I bought the perfect ski goggles on sale… which reminded me, Irena told us the funniest thing about one of our ski buddies from my last trip here to ski: Mika, our wonderful cook and NON-stop skier in Kopaonik, does not wear goggles – he claims he cannot hear. (He also doesn’t wear gloves OR anything on his head, ever, regardless of the weather conditions.) I saw Mika and Duki (who both looked fantastic – younger in fact, than I remembered them) in Belgrade – it was great to see them. And I was very sad Voja could not join us, so I missed seeing him – maybe next time, Voja!!

And just now as I am writing this (it is about 1:30pm) Jim walks into the pub covered in snow and says…. “GEEEZZZ are YOU glad you didn’t go with US this morning!!” Their short ski day began auspiciously: As they were walking to the bus in their ski boots and carrying their skis (down a one-block hill), Irena slipped on the deepening snow and fell on her bum! Anyway, they caught the shuttle bus down the valley a ways (which we have all done several times) to take the gondola. When they got to the top and skied the short run from Val over to Tignes, visibility was less than 10 feet and the wind felt like about 40 knots!!! From there they took the chairlift – in the howling wind – to Touvier on the Tignes side (our meeting spot all three times), and at that point they decided to go back home. This photo is from Monday, which was not NEARLY as bad. snowy They also learned that the wind was so high the Aeroski Gondola that goes up to that same peak from another direction was closed due to the wind! The run back to the road and bus from there is easy but LONG – about 3.5k. Vis was still about 1-2 meters, and snow and sky were indistinguishable.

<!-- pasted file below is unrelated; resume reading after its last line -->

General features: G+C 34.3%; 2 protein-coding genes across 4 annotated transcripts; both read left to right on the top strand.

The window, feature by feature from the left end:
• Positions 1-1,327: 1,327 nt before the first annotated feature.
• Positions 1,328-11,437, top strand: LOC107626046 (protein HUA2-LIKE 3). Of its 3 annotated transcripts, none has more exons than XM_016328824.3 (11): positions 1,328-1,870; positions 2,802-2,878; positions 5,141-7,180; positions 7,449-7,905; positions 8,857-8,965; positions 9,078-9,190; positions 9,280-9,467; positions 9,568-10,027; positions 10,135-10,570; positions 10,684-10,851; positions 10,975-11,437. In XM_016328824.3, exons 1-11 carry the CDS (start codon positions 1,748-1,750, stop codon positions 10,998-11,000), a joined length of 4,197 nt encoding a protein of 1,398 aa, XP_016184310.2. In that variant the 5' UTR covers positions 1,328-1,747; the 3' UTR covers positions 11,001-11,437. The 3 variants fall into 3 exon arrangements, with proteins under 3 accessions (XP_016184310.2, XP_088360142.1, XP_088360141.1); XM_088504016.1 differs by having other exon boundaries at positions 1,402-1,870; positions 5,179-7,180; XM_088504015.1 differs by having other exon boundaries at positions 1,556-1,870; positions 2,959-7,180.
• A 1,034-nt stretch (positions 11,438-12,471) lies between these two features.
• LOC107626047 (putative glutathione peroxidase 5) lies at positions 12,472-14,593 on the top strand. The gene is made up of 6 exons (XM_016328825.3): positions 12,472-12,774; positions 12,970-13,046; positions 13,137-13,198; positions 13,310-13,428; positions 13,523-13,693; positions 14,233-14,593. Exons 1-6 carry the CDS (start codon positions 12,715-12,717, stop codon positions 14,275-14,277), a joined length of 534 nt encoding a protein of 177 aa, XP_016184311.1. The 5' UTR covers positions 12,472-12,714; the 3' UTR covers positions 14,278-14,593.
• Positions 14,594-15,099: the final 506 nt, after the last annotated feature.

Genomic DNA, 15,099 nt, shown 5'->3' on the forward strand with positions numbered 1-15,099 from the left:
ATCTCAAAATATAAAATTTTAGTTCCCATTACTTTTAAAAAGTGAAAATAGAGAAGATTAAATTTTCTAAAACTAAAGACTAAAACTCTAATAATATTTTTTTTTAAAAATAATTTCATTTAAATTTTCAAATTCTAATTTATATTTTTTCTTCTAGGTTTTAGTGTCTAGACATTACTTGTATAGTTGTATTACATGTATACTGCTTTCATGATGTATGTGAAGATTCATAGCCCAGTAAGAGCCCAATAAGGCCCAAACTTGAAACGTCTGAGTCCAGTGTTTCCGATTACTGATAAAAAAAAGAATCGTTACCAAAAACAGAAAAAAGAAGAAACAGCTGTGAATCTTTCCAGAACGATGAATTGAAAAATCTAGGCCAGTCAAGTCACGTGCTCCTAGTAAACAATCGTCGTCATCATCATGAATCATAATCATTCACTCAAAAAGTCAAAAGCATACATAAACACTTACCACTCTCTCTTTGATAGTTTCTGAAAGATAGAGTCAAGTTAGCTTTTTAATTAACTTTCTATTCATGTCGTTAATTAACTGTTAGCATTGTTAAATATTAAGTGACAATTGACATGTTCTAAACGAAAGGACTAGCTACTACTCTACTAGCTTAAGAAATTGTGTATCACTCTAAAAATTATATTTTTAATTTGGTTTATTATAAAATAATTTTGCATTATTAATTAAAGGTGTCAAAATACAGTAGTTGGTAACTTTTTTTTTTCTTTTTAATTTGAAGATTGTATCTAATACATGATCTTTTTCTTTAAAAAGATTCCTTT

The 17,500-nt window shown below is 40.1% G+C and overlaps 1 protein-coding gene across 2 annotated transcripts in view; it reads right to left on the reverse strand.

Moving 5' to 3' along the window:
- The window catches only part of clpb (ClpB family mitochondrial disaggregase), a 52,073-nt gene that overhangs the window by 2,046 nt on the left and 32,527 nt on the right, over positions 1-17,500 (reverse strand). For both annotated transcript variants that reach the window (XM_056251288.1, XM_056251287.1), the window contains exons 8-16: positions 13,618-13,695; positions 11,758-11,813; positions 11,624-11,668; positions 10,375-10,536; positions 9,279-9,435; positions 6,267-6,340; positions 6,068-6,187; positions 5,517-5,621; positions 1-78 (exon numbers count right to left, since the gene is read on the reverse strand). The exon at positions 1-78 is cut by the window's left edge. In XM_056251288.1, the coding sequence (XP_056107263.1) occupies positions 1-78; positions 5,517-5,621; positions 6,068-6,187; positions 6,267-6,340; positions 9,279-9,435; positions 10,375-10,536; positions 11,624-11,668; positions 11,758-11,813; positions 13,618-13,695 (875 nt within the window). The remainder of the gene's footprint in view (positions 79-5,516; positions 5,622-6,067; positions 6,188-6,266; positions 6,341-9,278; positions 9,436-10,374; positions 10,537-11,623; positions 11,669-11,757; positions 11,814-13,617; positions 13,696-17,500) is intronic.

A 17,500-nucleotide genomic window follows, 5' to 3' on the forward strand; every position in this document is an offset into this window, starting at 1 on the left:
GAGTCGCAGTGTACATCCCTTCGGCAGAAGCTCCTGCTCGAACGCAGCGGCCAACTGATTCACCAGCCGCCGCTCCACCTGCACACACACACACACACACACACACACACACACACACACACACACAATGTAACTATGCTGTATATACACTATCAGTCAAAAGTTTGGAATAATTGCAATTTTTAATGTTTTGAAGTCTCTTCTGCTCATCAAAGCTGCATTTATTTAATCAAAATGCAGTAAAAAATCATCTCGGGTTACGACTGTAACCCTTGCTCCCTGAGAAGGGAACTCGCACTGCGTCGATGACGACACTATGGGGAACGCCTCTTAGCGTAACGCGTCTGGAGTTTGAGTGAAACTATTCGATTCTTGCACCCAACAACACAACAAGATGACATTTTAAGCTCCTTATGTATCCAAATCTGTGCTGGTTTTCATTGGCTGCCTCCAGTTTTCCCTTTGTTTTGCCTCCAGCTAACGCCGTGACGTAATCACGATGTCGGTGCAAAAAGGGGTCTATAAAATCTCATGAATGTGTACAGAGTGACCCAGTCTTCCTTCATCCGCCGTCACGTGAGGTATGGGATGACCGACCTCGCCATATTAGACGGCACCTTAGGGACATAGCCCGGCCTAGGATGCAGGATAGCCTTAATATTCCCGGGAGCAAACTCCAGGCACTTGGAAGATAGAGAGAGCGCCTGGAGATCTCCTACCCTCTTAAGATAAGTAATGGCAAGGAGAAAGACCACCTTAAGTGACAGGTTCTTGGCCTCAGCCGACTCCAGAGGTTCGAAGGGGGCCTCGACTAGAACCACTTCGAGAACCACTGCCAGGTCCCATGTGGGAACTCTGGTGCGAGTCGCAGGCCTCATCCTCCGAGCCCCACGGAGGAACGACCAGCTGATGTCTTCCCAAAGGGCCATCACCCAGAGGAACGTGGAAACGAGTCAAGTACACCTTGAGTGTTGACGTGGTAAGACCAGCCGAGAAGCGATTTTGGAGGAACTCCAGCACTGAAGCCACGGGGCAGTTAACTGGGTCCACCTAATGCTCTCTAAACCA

So Jim says to Irena “You go in front, Love, and I’ll follow you so I don’t lose sight of you!” And Irena says “Where is the run?” Jim says “Just go straight, I can see the poles.” (HE says that was the ONLY thing visible – the blue pole markers running down each side of every ski run – see above photo with much better viz.) So Irena takes off, makes one turn, and falls flat on her arse! Neither can figure out what has happened. She asks Jim to help her get up, so he skis over to her and suddenly realizes why she wiped out – because, invisible to them, 3m away, was an invisible 5-foot high drift of snow that she ploughed into, and like a wall of cold marshmallow, bounced her back! They had been alone on the slopes, but 4 other guys showed up, and visibility did begin to improve to about 100m. But the whole trip home was in 2 feet of snow from overnight, and the wind continued.